Long may it reign | South China Morning Post
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  • Jan 30, 2015
  • Updated: 6:02pm

Long may it reign

PUBLISHED : Friday, 01 January, 2010, 12:00am
UPDATED : Friday, 01 January, 2010, 12:00am
 

No so long ago, home spa baths were all the rage - the bigger the better. The sight of a huge, deep, luxurious tub might have a certain come-hither appeal but, really, who has the time for the ritual that a long, hot soak involves? As many a spa owner has discovered, the bath that takes up most space in the bathroom can actually be the thing that's used the least. They're also difficult to clean.

But a shower: now there's an indulgence that can be equally romantic and indulgent, yet far more practical.

Designer Monique McLintock is increasingly asked to remove tubs once proudly installed. The trend, she says, is showers built for two.

'It's more sensual to take a shower together than a long soak, because it is sexy to have raindrops fall on your body,' she says.

McLintock, of Monique McLintock Interiors, says busy couples may need to get dressed and ready at the same time.

'So in some instances, the his and hers shower is preferred for practical reasons. Having a bathroom that works for your lifestyle is much more important than being bound by the outdated thinking of keeping a bathtub in the master bedroom.'

Showers also help keep interior spaces open and uncluttered.

'I often do not put a door on the shower as it feels more sensual just to walk in, especially if it has a rain shower-type effect,' she says. 'This also removes the hassle of stepping in and out of a bath, especially if you plan on using only a shower 99 per cent of the time.'

Big rain showers can be expensive, so to cut costs McLintock puts two medium-sized rain shower heads together.

In two recent bath-to-shower transformations, McLintock has created a big double shower with two shower heads on each side. Depending on placement of the glass panels, the couples can walk in together from the middle, or from separate entrances at either end. Such designs take up the same space as the normal-sized bathtubs they replaced, 'but they look amazing', she says.

Philippe Starck has trained his gaze on showers, too, designing the new Axor Starck Shower Collection for Hansgrohe. The flamboyant French designer describes the collection's modular structure as 'haute couture for the shower', his idea being to turn the shower into a 'room in room'.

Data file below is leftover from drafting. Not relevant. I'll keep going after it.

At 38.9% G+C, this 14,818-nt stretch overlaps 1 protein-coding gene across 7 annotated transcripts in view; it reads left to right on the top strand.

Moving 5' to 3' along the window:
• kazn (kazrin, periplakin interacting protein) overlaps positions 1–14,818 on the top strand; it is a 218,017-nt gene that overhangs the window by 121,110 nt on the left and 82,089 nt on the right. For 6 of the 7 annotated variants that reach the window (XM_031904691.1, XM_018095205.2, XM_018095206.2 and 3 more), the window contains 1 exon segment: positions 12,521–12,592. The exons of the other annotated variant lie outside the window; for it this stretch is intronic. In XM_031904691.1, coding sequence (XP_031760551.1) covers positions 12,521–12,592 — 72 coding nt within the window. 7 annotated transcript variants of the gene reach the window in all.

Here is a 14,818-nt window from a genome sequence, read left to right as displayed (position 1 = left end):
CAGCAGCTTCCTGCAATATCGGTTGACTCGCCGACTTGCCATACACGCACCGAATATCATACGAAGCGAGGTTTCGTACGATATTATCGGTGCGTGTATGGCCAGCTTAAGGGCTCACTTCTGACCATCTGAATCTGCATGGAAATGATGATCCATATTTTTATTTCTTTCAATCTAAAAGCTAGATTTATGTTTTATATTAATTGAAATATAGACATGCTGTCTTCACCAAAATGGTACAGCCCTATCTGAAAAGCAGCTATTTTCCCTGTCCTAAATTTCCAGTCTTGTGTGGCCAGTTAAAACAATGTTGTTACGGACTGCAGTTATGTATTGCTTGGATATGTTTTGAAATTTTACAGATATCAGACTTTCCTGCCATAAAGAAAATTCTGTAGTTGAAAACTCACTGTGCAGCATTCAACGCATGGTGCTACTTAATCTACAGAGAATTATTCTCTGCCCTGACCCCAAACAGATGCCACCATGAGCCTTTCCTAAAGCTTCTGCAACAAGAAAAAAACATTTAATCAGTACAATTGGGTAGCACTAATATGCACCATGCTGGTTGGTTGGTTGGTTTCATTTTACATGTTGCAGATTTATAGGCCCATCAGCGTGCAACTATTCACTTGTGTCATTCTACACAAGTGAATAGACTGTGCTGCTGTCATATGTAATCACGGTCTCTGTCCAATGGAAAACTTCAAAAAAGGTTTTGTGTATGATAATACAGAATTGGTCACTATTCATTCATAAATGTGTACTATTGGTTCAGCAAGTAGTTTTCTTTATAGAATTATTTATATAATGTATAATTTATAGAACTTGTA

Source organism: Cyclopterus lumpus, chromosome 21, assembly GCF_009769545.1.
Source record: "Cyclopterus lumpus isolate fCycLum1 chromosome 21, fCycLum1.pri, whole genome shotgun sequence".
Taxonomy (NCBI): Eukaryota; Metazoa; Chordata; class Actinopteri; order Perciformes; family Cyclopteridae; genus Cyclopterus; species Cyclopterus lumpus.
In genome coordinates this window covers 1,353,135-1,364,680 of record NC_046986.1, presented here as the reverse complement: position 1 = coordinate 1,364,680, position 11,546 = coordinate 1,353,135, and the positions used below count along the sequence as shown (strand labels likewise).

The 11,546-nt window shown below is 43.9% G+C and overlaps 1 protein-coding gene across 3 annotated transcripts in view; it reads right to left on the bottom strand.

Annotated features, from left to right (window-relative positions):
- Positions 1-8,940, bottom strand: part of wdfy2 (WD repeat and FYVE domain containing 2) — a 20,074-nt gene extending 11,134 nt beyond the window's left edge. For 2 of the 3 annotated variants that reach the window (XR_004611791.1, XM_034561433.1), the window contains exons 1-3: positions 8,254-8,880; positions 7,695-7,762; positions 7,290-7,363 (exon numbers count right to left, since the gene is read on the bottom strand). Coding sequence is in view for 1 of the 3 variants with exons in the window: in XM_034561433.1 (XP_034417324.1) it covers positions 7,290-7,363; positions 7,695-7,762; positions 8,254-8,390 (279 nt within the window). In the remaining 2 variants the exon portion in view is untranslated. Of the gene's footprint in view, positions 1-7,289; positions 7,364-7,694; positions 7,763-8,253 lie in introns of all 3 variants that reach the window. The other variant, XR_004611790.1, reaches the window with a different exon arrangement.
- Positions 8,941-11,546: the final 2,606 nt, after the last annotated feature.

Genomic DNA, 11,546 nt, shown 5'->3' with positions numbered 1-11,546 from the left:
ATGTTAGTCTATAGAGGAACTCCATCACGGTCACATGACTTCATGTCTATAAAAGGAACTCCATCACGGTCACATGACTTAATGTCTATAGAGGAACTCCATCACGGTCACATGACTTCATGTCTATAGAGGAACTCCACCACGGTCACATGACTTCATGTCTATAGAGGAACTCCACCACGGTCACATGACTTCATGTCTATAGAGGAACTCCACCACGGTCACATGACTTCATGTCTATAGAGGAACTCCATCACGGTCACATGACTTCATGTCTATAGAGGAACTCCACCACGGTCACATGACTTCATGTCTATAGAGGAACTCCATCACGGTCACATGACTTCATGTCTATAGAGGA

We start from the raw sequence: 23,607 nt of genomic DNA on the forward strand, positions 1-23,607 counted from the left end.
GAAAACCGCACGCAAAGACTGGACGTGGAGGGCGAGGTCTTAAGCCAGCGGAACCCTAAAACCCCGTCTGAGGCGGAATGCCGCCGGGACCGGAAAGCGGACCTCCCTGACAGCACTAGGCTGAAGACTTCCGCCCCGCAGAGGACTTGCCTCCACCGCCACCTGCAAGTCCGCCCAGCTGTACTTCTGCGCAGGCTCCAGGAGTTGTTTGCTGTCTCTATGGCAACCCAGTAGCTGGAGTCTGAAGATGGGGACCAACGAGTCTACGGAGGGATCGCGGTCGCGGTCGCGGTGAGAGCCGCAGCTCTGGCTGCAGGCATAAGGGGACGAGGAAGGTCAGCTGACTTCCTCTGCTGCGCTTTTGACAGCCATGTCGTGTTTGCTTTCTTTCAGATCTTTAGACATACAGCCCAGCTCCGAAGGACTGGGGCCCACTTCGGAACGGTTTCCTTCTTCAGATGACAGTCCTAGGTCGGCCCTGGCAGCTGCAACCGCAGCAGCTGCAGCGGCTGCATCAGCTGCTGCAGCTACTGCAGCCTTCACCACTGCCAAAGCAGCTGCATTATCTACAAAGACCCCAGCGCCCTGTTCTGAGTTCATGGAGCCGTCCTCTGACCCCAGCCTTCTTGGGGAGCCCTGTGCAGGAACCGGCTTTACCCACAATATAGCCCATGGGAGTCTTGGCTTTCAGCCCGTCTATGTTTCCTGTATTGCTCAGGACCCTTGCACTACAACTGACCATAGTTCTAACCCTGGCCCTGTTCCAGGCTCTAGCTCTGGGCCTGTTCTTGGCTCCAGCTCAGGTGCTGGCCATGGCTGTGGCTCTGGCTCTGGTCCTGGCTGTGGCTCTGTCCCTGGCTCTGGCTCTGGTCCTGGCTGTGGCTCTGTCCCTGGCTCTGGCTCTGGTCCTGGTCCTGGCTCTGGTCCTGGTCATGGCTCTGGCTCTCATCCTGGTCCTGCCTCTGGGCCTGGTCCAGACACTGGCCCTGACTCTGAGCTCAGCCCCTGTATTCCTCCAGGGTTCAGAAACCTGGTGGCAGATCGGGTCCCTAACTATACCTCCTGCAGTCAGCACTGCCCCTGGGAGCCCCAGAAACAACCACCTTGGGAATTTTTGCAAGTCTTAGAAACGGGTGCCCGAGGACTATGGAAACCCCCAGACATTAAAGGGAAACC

Individual elements that can be combined give Starck's system maximum flexibility, allowing architects and interior designers free rein. The basic module is a 12cm by 12cm square upon which a range of different hardware can be mounted: a spray head, a thermostat, lights and speaker modules, for instance, as well as shelving units and control elements, all conforming to the same square shape and austere design of the luxurious overhead Axor Starck Shower Heaven.

The jets can be adjusted horizontally or vertically to massage the neck and shoulders. The flow rate can be adjusted, too, ranging from six to 50 litres per minute, so shower preferences can be varied 'from normal to luxurious, from basic to exceptional'.

The result, says Philippe Grohe, head of the Axor brand, is 'an overall concept for the living space bathroom that places the shower at the centre, and makes taking a shower a real experience - aesthetically, functionally, technologically, but mainly emotionally'.

Other product innovations include water-saving showerheads by Grohe that deliver the revitalising rain-shower experience without the guilt. The German brand's Rainshower Icon, Eco and Solo hand-held shower heads let the user reduce water flow by up to 40 per cent simply by sliding a button on the handle.

The halo-shaped design of the Rainshower Icon uses less water to deliver a large full spray, while Rainshower Eco is shaped to ensure full body coverage without wasting water. The Euphoria features a spray 'dimmer' on the shower face, enabling a gradual reduction of water volume and a choice of spray patterns.

Grohe's digital Ondus shower can be pre-programmed with water flow rate and temperature and has a pause button to stop the water flow mid-shower - for example while shampooing - to save water. Grohe also has a shower thermostat to keep water temperature constant, removing the risk of scalding.

Grohe has won a prestigious Red Dot design award for its rain showers, which now come in a range of bright colours.

American Standard has taken a minimalist approach with its latest showers, part of the IDS (Ideal Design Solutions) collection by European designers Achim Pohl and Thomas Fiegl of Artefakt industrial design. The collection is based on 'simplicity, sensuality and constancy'. The IDS Dynamic Shower Column is shaped to give a multi-directional shower experience with five independent heads to control water flow and temperature. According to the American brand, its M-tech thermostat technology increases the life cycle of the product by reducing wear and tear.

Zucchetti, meanwhile, has been described as 'the Lamborghini of bathroom fixtures'. Designers such as Matteo Thun, Paulo Barbieri, Barbara Sordina, Roberto and Ludovica Palomba and Antonio Rodriguez have all put their names to the Italian brand. Zucchetti's latest designs include ceiling- and wall-mounted rain shower heads in stainless steel. One model even has lighting to add colour therapy to your shower experience and speakers so you can listen to music.

But do showers also have the romance we long for in a bathroom? McLintock says that's a definite yes.

'Last year, one of my clients proposed to his girlfriend in a rainfall shower I designed!'

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